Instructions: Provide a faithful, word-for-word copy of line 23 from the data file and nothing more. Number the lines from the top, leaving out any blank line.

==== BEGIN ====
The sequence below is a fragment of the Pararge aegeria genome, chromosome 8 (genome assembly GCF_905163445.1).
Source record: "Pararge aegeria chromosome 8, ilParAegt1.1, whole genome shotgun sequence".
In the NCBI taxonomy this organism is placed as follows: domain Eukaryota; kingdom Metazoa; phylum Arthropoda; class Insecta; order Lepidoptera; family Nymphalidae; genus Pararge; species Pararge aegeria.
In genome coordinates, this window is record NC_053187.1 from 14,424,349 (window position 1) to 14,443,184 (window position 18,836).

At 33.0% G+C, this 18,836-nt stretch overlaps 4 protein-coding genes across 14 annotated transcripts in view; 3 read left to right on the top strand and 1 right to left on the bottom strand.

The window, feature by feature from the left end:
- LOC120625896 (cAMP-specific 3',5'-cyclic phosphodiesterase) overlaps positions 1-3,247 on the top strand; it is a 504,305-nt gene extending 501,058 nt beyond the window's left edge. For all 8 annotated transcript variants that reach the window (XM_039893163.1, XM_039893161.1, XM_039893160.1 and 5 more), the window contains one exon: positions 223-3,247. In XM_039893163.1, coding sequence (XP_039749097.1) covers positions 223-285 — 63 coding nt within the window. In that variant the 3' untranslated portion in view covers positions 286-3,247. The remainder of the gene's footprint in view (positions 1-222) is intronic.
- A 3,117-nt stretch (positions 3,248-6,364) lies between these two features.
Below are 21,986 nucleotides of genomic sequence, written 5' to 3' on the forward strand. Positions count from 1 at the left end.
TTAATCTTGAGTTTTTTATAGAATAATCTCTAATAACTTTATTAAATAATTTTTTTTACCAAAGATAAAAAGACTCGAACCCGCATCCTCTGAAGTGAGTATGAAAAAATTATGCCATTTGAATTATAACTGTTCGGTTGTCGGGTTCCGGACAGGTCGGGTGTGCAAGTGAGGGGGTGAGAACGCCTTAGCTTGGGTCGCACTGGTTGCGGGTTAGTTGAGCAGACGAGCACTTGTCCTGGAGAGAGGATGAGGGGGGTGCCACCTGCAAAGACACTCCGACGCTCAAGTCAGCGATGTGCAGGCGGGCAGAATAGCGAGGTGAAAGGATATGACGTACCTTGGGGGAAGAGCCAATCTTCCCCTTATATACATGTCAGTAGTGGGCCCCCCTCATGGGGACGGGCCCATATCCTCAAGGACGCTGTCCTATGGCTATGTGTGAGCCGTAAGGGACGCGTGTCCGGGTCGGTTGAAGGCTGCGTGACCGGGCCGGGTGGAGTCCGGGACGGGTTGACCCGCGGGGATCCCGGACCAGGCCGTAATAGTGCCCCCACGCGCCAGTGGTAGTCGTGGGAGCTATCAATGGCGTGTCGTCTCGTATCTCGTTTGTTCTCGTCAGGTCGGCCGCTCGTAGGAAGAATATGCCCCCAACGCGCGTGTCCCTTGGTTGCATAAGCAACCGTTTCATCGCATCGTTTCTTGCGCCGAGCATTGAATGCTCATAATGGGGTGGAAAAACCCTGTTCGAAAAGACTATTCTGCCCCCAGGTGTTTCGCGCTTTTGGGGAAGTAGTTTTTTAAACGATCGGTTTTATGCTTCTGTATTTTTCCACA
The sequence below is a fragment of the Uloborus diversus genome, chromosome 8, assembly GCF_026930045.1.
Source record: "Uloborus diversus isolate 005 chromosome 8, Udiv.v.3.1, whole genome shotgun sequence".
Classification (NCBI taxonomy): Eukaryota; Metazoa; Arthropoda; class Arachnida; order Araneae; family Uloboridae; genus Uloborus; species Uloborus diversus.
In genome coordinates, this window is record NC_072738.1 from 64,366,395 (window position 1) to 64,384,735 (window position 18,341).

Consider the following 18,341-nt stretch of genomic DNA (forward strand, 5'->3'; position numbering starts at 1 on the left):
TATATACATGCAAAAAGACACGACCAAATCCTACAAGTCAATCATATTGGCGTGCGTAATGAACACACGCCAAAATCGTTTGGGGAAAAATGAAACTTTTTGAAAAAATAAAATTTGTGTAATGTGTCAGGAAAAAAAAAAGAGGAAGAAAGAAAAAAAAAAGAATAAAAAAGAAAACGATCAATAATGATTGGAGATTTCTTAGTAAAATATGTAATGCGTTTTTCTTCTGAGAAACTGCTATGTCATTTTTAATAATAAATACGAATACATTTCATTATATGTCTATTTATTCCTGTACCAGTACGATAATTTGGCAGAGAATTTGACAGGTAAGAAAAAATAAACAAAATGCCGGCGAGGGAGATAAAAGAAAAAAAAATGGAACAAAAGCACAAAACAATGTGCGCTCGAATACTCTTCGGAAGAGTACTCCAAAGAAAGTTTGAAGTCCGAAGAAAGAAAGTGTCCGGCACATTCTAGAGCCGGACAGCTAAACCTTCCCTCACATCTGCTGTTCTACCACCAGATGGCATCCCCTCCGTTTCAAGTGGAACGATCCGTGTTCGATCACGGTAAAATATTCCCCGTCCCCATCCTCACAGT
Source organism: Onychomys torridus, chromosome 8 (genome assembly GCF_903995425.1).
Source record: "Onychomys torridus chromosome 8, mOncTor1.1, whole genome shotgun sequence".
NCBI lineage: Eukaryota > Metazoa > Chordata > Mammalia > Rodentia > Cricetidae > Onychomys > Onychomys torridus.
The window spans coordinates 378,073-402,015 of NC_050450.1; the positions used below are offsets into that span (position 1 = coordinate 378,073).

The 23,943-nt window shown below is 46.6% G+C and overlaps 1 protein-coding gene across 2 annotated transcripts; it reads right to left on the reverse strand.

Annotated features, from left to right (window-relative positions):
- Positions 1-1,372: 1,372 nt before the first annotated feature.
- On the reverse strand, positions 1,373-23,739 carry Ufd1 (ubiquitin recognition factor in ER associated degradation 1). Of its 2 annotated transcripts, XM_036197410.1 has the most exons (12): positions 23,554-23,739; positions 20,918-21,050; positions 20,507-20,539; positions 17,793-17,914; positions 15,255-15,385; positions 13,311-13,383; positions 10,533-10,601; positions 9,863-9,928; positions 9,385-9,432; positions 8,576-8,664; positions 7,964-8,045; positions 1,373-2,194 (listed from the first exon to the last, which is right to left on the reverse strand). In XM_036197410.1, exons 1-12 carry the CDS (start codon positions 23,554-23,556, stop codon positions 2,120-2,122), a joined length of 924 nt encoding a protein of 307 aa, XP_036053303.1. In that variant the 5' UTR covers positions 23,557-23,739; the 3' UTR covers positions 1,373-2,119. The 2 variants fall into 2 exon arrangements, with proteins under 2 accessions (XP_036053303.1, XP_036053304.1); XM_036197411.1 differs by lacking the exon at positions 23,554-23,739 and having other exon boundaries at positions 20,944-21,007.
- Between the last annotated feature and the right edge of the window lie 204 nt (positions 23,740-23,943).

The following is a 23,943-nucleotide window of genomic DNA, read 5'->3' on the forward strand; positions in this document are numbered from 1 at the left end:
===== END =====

- Positions 1-1,372: 1,372 nt before the first annotated feature.